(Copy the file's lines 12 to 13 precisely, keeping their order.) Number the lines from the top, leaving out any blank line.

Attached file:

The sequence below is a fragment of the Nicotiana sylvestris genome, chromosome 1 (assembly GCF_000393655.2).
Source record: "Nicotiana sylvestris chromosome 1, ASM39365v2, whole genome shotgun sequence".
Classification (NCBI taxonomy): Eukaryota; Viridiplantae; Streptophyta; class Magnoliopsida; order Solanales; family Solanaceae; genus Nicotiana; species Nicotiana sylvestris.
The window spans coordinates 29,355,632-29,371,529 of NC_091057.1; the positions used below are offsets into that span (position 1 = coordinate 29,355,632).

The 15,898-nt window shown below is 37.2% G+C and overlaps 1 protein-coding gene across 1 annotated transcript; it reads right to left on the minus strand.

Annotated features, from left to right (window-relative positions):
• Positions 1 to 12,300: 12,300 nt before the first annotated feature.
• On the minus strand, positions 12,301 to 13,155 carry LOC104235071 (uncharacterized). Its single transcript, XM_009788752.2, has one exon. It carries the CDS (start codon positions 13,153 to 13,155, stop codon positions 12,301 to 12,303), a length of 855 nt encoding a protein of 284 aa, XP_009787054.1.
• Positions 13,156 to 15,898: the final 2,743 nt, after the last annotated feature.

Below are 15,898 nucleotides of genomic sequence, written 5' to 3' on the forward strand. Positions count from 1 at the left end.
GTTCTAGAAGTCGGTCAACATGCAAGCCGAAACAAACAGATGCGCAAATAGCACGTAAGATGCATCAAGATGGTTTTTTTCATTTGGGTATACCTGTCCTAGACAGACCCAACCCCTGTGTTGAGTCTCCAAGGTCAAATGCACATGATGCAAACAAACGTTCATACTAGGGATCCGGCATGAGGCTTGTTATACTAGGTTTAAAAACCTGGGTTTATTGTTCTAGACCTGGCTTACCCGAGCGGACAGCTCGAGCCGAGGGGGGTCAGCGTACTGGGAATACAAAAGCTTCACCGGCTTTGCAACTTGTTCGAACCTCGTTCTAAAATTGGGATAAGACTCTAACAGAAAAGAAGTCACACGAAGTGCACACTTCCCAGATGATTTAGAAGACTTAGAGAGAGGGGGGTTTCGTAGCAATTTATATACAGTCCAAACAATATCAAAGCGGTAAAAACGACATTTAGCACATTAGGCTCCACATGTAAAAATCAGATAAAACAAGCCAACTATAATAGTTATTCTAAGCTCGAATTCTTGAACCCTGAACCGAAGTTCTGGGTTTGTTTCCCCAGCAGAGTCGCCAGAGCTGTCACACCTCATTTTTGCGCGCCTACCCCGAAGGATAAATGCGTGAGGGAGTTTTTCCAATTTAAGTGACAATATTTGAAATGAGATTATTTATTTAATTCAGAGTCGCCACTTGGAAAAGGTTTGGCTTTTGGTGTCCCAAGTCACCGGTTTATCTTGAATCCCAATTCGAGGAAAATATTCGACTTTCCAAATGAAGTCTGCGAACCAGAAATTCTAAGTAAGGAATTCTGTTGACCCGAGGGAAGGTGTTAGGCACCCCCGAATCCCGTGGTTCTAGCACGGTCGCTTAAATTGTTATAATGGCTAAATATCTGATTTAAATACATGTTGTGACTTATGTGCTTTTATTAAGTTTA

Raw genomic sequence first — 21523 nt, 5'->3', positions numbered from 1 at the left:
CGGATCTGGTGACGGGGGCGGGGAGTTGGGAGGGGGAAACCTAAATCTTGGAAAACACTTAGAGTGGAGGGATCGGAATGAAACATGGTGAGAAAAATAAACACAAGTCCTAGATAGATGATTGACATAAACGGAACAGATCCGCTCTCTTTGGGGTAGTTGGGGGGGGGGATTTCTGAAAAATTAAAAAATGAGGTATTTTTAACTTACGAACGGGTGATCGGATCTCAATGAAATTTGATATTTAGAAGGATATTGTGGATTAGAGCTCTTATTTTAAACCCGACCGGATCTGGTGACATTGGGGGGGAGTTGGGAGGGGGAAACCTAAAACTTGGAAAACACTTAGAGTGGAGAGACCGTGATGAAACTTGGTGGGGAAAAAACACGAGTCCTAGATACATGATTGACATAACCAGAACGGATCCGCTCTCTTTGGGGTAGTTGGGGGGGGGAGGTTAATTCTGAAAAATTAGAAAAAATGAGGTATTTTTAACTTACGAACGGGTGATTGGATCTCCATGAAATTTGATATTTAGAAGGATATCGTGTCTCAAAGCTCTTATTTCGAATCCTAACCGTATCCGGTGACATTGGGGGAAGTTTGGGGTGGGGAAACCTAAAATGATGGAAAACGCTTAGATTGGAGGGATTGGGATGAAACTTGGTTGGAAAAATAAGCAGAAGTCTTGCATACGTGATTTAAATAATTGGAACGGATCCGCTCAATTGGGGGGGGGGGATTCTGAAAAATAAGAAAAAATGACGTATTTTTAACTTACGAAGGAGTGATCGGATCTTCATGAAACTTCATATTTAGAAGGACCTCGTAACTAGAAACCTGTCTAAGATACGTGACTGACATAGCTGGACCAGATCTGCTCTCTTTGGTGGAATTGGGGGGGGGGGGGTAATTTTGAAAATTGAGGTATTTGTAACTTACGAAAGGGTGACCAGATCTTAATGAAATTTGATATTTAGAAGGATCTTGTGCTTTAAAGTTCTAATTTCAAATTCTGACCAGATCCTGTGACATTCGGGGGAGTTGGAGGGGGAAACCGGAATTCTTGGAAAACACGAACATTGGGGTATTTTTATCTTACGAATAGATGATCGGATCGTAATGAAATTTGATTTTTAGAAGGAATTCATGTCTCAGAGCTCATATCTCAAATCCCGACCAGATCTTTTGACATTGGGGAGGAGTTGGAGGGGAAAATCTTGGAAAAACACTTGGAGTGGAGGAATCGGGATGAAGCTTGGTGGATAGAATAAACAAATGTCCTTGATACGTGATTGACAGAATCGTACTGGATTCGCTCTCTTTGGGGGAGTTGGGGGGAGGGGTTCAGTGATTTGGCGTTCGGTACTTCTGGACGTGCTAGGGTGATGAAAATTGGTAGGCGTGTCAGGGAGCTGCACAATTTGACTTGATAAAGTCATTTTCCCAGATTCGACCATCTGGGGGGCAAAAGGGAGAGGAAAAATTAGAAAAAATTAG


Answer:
Raw genomic sequence first — 21523 nt, 5'->3', positions numbered from 1 at the left:
CGGATCTGGTGACGGGGGCGGGGAGTTGGGAGGGGGAAACCTAAATCTTGGAAAACACTTAGAGTGGAGGGATCGGAATGAAACATGGTGAGAAAAATAAACACAAGTCCTAGATAGATGATTGACATAAACGGAACAGATCCGCTCTCTTTGGGGTAGTTGGGGGGGGGGATTTCTGAAAAATTAAAAAATGAGGTATTTTTAACTTACGAACGGGTGATCGGATCTCAATGAAATTTGATATTTAGAAGGATATTGTGGATTAGAGCTCTTATTTTAAACCCGACCGGATCTGGTGACATTGGGGGGGAGTTGGGAGGGGGAAACCTAAAACTTGGAAAACACTTAGAGTGGAGAGACCGTGATGAAACTTGGTGGGGAAAAAACACGAGTCCTAGATACATGATTGACATAACCAGAACGGATCCGCTCTCTTTGGGGTAGTTGGGGGGGGGAGGTTAATTCTGAAAAATTAGAAAAAATGAGGTATTTTTAACTTACGAACGGGTGATTGGATCTCCATGAAATTTGATATTTAGAAGGATATCGTGTCTCAAAGCTCTTATTTCGAATCCTAACCGTATCCGGTGACATTGGGGGAAGTTTGGGGTGGGGAAACCTAAAATGATGGAAAACGCTTAGATTGGAGGGATTGGGATGAAACTTGGTTGGAAAAATAAGCAGAAGTCTTGCATACGTGATTTAAATAATTGGAACGGATCCGCTCAATTGGGGGGGGGGGATTCTGAAAAATAAGAAAAAATGACGTATTTTTAACTTACGAAGGAGTGATCGGATCTTCATGAAACTTCATATTTAGAAGGACCTCGTAACTAGAAACCTGTCTAAGATACGTGACTGACATAGCTGGACCAGATCTGCTCTCTTTGGTGGAATTGGGGGGGGGGGGGTAATTTTGAAAATTGAGGTATTTGTAACTTACGAAAGGGTGACCAGATCTTAATGAAATTTGATATTTAGAAGGATCTTGTGCTTTAAAGTTCTAATTTCAAATTCTGACCAGATCCTGTGACATTCGGGGGAGTTGGAGGGGGAAACCGGAATTCTTGGAAAACACGAACATTGGGGTATTTTTATCTTACGAATAGATGATCGGATCGTAATGAAATTTGATTTTTAGAAGGAATTCATGTCTCAGAGCTCATATCTCAAATCCCGACCAGATCTTTTGACATTGGGGAGGAGTTGGAGGGGAAAATCTTGGAAAAACACTTGGAGTGGAGGAATCGGGATGAAGCTTGGTGGATAGAATAAACAAATGTCCTTGATACGTGATTGACAGAATCGTACTGGATTCGCTCTCTTTGGGGGAGTTGGGGGGAGGGGTTCAGTGATTTGGCGTTCGGTACTTCTGGACGTGCTAGGGTGATGAAAATTGGTAGGCGTGTCAGGGAGCTGCACAATTTGACTTGATAAAGTCATTTTCCCAGATTCGACCATCTGGGGGGCAAAAGGGAGAGGAAAAATTAGAAAAAATTAG